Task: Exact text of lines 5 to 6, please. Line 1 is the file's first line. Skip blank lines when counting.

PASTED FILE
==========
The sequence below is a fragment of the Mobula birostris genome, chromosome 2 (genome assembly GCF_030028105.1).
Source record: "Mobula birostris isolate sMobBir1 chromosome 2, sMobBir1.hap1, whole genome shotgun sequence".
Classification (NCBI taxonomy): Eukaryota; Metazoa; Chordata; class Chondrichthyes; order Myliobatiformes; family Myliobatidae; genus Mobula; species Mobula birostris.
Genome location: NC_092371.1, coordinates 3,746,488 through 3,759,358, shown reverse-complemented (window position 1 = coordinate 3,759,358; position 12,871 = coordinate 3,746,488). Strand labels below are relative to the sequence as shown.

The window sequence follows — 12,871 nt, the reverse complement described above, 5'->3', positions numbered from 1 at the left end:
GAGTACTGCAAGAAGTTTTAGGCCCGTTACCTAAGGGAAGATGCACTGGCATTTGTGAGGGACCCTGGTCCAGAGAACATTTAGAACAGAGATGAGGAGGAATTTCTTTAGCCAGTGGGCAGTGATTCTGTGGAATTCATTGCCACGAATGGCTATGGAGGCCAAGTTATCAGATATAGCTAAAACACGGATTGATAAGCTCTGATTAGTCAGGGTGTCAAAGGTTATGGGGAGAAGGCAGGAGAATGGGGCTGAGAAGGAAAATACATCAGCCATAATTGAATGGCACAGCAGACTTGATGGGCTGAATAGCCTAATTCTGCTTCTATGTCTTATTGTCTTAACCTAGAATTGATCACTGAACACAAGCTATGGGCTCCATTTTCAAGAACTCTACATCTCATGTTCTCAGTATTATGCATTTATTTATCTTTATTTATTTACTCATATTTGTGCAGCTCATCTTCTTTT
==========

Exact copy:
The window sequence follows — 12,871 nt, the reverse complement described above, 5'->3', positions numbered from 1 at the left end:
GAGTACTGCAAGAAGTTTTAGGCCCGTTACCTAAGGGAAGATGCACTGGCATTTGTGAGGGACCCTGGTCCAGAGAACATTTAGAACAGAGATGAGGAGGAATTTCTTTAGCCAGTGGGCAGTGATTCTGTGGAATTCATTGCCACGAATGGCTATGGAGGCCAAGTTATCAGATATAGCTAAAACACGGATTGATAAGCTCTGATTAGTCAGGGTGTCAAAGGTTATGGGGAGAAGGCAGGAGAATGGGGCTGAGAAGGAAAATACATCAGCCATAATTGAATGGCACAGCAGACTTGATGGGCTGAATAGCCTAATTCTGCTTCTATGTCTTATTGTCTTAACCTAGAATTGATCACTGAACACAAGCTATGGGCTCCATTTTCAAGAACTCTACATCTCATGTTCTCAGTATTATGCATTTATTTATCTTTATTTATTTACTCATATTTGTGCAGCTCATCTTCTTTT